This week, readers want to know if a speed limit is a suggestion or a command, and why there's a bunch of road-fixin' going on down Searchlight way.
And the Road Warrior finds out when you need to replace a raggedy old thingamajig with a shiny new doohickey under the hood.
Kathleen Beatty asks: In a posted 45 mph zone, what does that mean? One must drive 45 mph? Or does it mean one is limited to 45 mph?
It's the latter, not the former. "That just means you can't exceed 45 mph" or whatever the sign says, said Trooper Kevin Honea of the Nevada Highway Patrol, suggesting that people should "drive at a speed you're comfortable with, where you're in control of your vehicle."
According to the Nevada Department of Motor Vehicles, drivers should aim for a "reasonable or proper" speed that uses the posted limit as the suggested top speed in normal, dry driving conditions.
Drivers should also consider the amount and type of traffic; weather conditions; visibility; whether a road is wet or slick; and if a road is narrow, curvy or hilly before setting an actual driving speed using the driver's best judgment.
"It also means that you are never to drive at a speed that endangers you or anyone else," the DMV says in its Driver's Handbook. "Depending upon conditions, the safe speed may be considerably less than the posted speed limits."
There is such a thing as driving too slowly. The DMV says slowpokes can be unsafe by causing traffic to stack up and prompting other drivers to become impatient and attempt unsafe passes. On multiple-lane roads, slower drivers should stick to the far right lane, and allow faster traffic to pass in the far left lane. Again, use common sense to decide what's too fast or too slow.
"I tell everybody, when it's way, way, way below the posted speed limit where you're causing a safety hazard for motorists," then you're driving too slow, Honea said.
And yes, under state law you can be ticketed for driving too slowly "as to impede the normal and reasonable movement of traffic except when reduced speed is necessary for safe operation or in compliance with the law," according to the state's law book, known as the Nevada Revised Statues, in Section 484.371.
Jeff asks: What's going on in Searchlight? They seem to be doing a lot of construction out there.
They sure are. "They" would be the good folks at the Nevada Department of Transportation, who are widening U.S. Highway 95 from 2 1/2 miles south of Searchlight to the city's northern border, a distance of less than four miles, according to Bob McKenzie, a spokesman for the highway department.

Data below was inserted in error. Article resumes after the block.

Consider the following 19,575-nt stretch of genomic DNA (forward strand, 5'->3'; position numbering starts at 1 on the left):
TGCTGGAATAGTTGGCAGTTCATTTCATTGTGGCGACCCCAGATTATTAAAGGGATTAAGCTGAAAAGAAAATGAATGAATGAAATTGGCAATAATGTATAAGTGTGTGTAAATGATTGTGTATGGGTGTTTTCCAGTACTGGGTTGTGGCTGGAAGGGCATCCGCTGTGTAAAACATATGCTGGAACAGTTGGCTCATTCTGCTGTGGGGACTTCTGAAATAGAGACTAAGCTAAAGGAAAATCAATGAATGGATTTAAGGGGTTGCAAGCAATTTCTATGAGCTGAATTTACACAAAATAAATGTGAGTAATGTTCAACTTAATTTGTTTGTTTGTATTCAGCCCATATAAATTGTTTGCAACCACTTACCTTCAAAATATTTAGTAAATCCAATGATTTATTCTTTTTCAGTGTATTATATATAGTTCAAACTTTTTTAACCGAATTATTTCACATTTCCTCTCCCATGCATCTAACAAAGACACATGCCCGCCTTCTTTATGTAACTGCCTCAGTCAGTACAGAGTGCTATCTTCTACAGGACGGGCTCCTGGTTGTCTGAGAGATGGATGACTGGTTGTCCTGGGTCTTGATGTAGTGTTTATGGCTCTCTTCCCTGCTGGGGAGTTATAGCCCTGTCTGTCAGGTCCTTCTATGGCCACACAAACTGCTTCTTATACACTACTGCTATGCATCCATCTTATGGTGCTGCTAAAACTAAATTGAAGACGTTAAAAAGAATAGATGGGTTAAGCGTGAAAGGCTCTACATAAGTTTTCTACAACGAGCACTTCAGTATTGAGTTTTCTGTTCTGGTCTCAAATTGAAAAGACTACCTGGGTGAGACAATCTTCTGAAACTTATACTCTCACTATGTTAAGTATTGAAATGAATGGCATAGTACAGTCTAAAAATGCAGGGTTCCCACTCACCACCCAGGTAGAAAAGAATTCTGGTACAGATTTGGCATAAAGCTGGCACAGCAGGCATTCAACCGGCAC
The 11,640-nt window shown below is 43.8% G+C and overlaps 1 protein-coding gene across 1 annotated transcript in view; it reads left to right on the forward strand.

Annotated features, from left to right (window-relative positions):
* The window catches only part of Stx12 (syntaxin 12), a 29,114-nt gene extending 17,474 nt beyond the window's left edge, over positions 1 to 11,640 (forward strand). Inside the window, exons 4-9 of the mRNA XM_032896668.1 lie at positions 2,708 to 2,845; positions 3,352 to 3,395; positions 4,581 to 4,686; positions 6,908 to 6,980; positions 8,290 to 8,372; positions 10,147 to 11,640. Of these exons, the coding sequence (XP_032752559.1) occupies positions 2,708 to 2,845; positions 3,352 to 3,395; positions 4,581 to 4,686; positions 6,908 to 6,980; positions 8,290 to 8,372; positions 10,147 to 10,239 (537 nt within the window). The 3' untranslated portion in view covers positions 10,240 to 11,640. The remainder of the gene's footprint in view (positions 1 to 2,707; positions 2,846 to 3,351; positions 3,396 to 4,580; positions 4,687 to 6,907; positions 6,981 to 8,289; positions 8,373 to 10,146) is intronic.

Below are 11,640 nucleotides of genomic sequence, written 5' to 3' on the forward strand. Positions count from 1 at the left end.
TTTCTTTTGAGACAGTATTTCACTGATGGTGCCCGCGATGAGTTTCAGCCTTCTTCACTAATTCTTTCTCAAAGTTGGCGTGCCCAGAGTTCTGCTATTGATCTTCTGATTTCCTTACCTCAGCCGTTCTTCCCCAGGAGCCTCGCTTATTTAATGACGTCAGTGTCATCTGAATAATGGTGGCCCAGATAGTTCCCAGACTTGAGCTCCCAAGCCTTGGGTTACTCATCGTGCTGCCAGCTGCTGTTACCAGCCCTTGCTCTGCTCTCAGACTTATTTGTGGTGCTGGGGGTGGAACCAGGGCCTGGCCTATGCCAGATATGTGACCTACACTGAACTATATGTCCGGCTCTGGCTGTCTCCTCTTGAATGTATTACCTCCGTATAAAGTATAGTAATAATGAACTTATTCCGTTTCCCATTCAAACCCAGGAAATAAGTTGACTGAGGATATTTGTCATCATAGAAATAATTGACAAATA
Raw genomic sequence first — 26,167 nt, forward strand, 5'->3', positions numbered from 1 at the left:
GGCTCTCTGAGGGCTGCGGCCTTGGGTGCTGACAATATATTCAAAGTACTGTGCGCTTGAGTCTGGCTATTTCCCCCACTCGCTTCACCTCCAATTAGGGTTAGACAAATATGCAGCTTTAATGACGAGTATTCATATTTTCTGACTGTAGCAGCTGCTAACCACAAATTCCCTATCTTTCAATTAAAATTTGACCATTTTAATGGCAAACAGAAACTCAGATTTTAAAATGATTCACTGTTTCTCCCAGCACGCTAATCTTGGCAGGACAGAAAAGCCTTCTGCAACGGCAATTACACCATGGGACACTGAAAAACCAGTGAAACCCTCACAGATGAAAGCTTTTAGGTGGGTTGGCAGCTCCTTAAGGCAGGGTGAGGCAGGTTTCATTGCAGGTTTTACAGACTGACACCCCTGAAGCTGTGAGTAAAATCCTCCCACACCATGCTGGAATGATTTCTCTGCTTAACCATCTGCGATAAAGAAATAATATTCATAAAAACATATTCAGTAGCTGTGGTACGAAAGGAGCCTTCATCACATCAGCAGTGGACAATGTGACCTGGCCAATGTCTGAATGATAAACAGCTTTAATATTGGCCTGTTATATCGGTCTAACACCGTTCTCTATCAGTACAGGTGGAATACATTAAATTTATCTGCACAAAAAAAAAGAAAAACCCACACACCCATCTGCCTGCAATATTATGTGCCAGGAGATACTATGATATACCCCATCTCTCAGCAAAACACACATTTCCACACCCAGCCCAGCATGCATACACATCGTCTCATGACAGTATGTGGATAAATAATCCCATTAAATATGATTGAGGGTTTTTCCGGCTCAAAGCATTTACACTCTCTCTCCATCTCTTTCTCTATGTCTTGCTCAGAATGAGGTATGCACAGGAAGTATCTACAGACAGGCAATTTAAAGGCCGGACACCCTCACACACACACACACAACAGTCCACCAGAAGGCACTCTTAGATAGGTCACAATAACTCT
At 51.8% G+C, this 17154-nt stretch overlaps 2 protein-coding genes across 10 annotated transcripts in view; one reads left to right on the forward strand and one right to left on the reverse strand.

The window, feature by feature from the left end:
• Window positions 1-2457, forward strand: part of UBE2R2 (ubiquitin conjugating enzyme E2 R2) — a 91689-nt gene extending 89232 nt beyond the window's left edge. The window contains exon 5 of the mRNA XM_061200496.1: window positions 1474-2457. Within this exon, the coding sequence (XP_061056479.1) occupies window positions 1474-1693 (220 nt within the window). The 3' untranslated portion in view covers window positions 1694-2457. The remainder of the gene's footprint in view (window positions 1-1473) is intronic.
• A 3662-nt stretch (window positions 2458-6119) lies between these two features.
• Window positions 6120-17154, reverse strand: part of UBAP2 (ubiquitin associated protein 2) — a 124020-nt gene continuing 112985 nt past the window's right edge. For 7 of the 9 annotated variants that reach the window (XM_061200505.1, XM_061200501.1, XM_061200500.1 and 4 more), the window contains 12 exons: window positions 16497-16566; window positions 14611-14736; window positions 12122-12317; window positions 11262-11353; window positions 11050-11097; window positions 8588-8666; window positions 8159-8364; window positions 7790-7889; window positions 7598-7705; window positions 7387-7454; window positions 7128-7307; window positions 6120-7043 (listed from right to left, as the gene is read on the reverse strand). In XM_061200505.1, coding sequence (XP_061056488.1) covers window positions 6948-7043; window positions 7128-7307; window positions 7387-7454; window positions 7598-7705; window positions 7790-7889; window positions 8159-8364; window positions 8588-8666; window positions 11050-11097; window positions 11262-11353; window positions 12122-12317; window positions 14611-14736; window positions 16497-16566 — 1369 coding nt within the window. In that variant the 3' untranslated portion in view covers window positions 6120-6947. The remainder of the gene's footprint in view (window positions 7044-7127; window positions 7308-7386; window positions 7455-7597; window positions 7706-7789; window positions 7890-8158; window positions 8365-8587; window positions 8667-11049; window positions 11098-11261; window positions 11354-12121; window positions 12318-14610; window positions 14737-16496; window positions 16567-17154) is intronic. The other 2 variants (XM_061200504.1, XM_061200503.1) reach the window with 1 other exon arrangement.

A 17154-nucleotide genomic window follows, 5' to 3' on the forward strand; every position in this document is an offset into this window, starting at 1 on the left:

The $11.5 million project started in January and is scheduled to finish sometime in November, McKenzie said. When finished, the two-lane road will be five lanes, broken down into two traffic lanes in each direction, along with a center turn lane. Sidewalks, curbs, gutters and drainage systems are also being upgraded along with the road.
The widening is the second of three phases upgrading U.S. 95 south of Las Vegas. The first phase widened U.S. 95 from the U.S. Highway 93/Railroad Pass junction southward to Searchlight. A final phase, which is now awaiting funding, would add lanes to U.S. 95 from Searchlight southward to state Route 163.
The improvements were sought as U.S. 95 gained more than 2,000 trucks per day after U.S. 93 at Hoover Dam was closed to truck traffic in the wake of the Sept. 11, 2001, East Coast terrorist attacks.
And engineers also wanted to address safety concerns on U.S. 95, where drivers would sometimes attempt to pass traffic on or near blind curves.
Hit 'n Run: Know when you're supposed to take care of stuff under the hood? Neither do I. But one slow day of Web-surfing brought me to the Utah Department of Environmental Quality Web site, which actually lists what needs to be done -- and when -- at www.cleanair.utah.gov/summer_driving.htm.
Among the tips, it suggests changing transmission fluid and filters every 15,000 miles in busy driving conditions; getting oil changes every three months or 3,000 miles in severe driving conditions, but only every six months or 6,000 miles if you have an easy drive; replacing serpentine belts every two years of 30,000 miles; timing belts every 60,000 miles; having brake linings inspected once a year or every 12,000 miles; replacing power steering fluid every 24,000 miles under regular driving conditions or 12,000 miles if you hit a lot of stop-and-go traffic; and getting new spark plugs every 50,000 miles.
Now you know. So do I.